Maybe now we’ll see what we have not been allowed.
Meaning coffins draped in our national colors, filled with the remains of our honored dead. The military has banned media from photographing coffins arriving at Dover Air Force Base in Delaware since 1991. This, after a 1989 incident in which some TV news outlets used a split screen to juxtapose images of deceased Americans being returned home with images of President George H.W. Bush joking with reporters at a live news conference. It was a cheap shot that made the president seem insensitive to the somber ceremony and the sacrifice it commemorated. Hence, the ban.
It was an understandable reaction. Also a wrong one. Asked last week at his first news conference if he would consider overturning the ban, President Barack Obama said the matter was under review. Consider this a vote for scrapping the ban with all deliberate speed. It is an ill-considered assault not simply on the public’s right to know but on its need.
Granted, the military doesn’t see it that way. It says the ban is designed to protect the privacy of military families. This has always seemed a rather flimsy excuse. You come closer to the truth, I think, in a quote that appeared recently in The Washington Post. Cal Peters, who lost a stepson in Afghanistan, and who opposes lifting the ban, told the paper Democrats want to do this “so they can publicize the negative side of the war and show the American public there is a high cost to be paid here.”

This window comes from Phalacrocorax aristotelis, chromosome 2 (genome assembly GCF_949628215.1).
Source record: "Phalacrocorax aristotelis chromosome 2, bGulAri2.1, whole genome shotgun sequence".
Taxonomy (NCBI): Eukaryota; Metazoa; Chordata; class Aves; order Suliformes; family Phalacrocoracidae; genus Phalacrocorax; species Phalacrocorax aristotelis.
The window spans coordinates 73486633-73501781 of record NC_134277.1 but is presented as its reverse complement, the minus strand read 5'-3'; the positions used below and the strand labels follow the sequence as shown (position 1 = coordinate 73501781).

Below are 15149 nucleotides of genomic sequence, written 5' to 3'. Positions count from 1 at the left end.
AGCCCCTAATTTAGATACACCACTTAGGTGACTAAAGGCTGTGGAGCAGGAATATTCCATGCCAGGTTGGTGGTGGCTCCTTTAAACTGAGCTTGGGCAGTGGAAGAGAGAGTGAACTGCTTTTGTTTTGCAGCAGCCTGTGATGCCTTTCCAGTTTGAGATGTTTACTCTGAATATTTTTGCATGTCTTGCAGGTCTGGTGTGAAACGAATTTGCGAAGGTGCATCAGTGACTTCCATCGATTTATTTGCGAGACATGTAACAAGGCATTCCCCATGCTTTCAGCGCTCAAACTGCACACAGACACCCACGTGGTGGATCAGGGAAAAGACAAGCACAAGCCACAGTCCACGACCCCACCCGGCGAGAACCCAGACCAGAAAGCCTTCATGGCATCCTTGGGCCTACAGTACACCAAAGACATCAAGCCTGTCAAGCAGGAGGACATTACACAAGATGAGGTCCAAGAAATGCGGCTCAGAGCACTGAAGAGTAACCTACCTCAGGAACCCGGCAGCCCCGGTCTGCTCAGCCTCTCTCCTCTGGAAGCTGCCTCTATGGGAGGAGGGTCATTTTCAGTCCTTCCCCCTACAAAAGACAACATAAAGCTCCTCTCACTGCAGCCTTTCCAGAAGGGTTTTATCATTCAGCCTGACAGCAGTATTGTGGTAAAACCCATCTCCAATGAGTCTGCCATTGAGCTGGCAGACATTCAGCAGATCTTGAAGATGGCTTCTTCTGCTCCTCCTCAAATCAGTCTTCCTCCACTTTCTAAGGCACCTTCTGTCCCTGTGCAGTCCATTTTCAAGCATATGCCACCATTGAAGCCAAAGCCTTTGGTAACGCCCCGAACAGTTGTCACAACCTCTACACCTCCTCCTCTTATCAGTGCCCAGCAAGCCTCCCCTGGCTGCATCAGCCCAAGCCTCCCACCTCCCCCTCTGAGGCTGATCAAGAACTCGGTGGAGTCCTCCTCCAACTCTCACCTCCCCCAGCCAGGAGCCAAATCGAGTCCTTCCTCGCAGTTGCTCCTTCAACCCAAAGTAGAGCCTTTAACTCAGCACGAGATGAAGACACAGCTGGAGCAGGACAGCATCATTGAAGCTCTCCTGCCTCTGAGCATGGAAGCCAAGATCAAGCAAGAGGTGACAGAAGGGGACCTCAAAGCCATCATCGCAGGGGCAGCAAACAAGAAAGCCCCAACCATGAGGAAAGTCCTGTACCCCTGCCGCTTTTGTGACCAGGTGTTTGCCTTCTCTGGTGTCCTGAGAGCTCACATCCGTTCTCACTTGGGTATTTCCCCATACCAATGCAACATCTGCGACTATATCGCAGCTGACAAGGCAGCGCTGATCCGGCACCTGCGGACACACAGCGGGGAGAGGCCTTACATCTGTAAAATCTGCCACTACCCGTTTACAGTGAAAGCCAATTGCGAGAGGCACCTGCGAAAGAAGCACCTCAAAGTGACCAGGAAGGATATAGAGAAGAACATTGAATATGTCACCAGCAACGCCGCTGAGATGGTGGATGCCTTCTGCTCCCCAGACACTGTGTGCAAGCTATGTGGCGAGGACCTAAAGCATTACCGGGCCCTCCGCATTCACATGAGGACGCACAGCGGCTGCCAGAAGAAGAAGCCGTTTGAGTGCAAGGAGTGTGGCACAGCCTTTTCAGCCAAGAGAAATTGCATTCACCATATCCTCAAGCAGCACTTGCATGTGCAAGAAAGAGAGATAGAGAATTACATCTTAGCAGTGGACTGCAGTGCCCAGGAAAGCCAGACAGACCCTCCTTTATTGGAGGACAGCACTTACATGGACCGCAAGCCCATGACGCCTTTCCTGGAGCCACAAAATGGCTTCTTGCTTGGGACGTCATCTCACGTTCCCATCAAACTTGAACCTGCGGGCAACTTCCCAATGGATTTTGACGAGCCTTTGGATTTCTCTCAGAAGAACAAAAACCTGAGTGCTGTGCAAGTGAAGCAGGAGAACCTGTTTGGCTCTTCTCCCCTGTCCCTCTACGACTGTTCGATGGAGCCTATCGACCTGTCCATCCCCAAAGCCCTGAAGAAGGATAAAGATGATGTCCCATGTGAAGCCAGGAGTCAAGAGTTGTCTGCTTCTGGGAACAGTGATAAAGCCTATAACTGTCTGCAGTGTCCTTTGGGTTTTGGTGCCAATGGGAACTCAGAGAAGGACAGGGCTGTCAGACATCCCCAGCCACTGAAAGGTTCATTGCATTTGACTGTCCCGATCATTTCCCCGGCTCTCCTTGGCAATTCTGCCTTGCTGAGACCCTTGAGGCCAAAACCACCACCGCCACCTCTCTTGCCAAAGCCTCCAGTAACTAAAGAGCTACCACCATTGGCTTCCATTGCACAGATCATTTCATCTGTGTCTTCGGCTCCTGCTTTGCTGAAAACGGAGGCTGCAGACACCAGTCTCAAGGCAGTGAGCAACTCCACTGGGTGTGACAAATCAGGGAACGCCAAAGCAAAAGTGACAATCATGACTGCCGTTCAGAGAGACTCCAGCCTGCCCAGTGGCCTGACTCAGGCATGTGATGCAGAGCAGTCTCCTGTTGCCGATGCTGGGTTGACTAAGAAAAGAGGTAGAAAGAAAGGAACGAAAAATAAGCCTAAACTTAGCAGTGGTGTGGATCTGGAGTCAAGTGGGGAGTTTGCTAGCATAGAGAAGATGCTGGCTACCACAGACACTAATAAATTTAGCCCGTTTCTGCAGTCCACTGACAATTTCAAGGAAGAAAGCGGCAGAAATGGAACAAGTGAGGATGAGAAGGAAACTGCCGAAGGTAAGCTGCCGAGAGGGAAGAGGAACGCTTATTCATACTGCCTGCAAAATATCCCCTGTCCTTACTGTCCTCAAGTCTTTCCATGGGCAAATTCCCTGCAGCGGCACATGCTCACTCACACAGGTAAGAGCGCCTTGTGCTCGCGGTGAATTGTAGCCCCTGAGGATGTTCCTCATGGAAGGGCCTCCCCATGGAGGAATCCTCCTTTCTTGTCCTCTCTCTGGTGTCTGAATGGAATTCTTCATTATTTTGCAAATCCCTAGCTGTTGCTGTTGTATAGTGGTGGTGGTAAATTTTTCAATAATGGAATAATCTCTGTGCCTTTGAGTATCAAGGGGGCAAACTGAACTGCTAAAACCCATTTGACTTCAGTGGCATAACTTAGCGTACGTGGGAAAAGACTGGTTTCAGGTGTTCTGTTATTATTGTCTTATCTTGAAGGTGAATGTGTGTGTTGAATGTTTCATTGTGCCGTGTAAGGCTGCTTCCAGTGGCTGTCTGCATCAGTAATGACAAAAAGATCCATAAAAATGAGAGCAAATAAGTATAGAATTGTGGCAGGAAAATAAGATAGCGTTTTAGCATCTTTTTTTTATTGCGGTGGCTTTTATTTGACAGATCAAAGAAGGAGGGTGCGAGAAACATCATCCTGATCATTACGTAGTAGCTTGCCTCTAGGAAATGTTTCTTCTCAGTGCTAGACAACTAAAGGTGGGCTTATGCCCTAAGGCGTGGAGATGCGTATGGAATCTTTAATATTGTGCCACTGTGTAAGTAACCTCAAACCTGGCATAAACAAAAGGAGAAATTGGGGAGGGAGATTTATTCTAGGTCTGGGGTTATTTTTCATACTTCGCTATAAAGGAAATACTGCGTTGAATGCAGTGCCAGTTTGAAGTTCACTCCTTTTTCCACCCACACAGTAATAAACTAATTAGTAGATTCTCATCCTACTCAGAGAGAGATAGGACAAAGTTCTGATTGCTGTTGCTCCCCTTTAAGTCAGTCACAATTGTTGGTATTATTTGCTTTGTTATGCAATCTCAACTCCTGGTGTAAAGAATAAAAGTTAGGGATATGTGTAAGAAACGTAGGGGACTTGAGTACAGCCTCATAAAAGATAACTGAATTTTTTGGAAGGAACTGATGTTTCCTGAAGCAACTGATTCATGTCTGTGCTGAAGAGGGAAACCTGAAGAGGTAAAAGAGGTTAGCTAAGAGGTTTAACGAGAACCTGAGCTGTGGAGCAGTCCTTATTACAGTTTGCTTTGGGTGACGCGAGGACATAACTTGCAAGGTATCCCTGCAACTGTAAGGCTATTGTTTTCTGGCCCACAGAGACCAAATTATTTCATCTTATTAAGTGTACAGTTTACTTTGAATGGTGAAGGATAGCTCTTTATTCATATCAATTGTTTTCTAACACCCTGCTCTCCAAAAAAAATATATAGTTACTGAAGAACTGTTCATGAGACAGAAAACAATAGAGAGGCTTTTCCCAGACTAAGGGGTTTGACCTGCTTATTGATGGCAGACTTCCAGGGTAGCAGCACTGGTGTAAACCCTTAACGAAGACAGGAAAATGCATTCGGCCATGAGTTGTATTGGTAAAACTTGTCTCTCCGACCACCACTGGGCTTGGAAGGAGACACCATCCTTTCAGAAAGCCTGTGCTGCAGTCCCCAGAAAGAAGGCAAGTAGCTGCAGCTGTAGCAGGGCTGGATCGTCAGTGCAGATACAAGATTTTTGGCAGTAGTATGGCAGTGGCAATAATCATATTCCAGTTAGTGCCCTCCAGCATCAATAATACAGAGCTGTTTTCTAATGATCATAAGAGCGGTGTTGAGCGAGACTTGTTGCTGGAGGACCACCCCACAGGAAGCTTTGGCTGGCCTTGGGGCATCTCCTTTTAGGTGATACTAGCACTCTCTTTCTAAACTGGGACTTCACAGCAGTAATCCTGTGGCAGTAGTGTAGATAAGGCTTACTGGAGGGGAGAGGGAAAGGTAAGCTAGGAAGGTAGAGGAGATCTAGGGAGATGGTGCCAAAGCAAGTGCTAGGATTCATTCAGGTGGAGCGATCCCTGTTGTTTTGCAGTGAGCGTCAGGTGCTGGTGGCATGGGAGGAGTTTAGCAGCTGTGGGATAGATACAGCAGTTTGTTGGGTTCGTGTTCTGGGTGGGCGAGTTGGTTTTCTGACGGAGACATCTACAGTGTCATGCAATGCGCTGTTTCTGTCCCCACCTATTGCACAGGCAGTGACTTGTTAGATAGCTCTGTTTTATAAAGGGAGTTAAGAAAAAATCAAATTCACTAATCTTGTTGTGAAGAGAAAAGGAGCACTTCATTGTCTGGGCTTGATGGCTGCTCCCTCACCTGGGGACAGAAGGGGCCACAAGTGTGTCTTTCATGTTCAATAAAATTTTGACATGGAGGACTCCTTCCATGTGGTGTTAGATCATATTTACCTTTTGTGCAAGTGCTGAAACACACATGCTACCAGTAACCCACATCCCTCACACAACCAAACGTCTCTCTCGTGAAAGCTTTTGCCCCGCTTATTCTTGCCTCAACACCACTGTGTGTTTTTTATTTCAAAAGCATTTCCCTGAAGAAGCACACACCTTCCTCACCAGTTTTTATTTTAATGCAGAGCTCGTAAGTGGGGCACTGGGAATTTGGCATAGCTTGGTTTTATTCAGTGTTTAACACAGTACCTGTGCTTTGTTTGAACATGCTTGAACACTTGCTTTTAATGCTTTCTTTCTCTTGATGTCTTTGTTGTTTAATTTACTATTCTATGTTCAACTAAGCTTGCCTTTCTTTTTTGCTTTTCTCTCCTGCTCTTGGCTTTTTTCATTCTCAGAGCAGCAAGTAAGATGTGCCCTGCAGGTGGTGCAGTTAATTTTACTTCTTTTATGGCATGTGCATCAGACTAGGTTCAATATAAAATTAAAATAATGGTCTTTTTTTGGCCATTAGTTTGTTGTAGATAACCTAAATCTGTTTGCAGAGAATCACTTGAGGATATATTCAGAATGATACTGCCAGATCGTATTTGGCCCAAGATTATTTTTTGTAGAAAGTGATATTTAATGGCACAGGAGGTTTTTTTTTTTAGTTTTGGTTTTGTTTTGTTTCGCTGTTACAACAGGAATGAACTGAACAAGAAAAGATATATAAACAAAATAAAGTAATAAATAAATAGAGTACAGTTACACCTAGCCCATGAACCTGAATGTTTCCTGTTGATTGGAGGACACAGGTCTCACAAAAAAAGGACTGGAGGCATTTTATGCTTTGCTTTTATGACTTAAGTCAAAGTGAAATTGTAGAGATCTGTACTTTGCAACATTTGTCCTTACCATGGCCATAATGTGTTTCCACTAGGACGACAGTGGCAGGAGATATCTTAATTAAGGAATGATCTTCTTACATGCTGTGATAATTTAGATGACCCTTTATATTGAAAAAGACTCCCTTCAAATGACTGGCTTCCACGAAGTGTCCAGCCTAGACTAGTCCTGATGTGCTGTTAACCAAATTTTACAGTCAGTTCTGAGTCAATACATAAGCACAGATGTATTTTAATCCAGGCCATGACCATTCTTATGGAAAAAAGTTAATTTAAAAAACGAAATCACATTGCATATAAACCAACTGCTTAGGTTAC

Put aside the grieving stepfather’s suggestion that this would be a partisan stunt. Grapple instead with his suggestion that there is something wrong in reminding people “there is a high cost to be paid” for war.It’s hard to understand why he thinks that a bad thing.
The most moral and widely supported war you can conceive is nevertheless an abomination. A less honorable war is an abomination without even the fig leaf of lofty purpose to confer nobility upon it. Which is why the Vietnam War is famously considered to have been lost, not in the jungles of south Asia but in the living rooms of North America as a nightly barrage of graphic pictures on the evening news eroded public support. And why the military has been skittish about pictures ever since.
No, it’s not as if we are lacking for images of the wars in Iraq and Afghanistan. Advanced technology has shown us more of these wars than we ever saw of Vietnam. Yet paradoxically, we are at a greater remove from the fighting now than we were then. That’s because there’s no draft, no sense that every young man is called upon to make a stand, that every neighborhood has a son invested in this cause. Instead, the burden is borne by a few — volunteers and their families.
The rest of us are free to go shopping. We are not touched by these wars.
And we need to be.
I submit that the cost of war — whether the one everyone supports or the one no one does — is not something to be hidden from the people of a democracy. To the contrary, it is something they should never be allowed to forget. We need to know it. Otherwise, war becomes little more than a video game, death tolls just columns of numbers, and we forget to be judicious with the lives of our fellow citizens, forget to hold political and military leaders accountable for how and when and why those lives are spent.
The Obama administration has promised transparency. To continue this ban would do violence to that pledge. Let the coffins be borne from the planes and let the cameras record it and let the people see it and grow reverent and wise. Let them pause in their shopping and be touched and reminded that there is, indeed, “a high cost” to war.
Mr. Peters thinks Americans ought not know that. I respectfully disagree.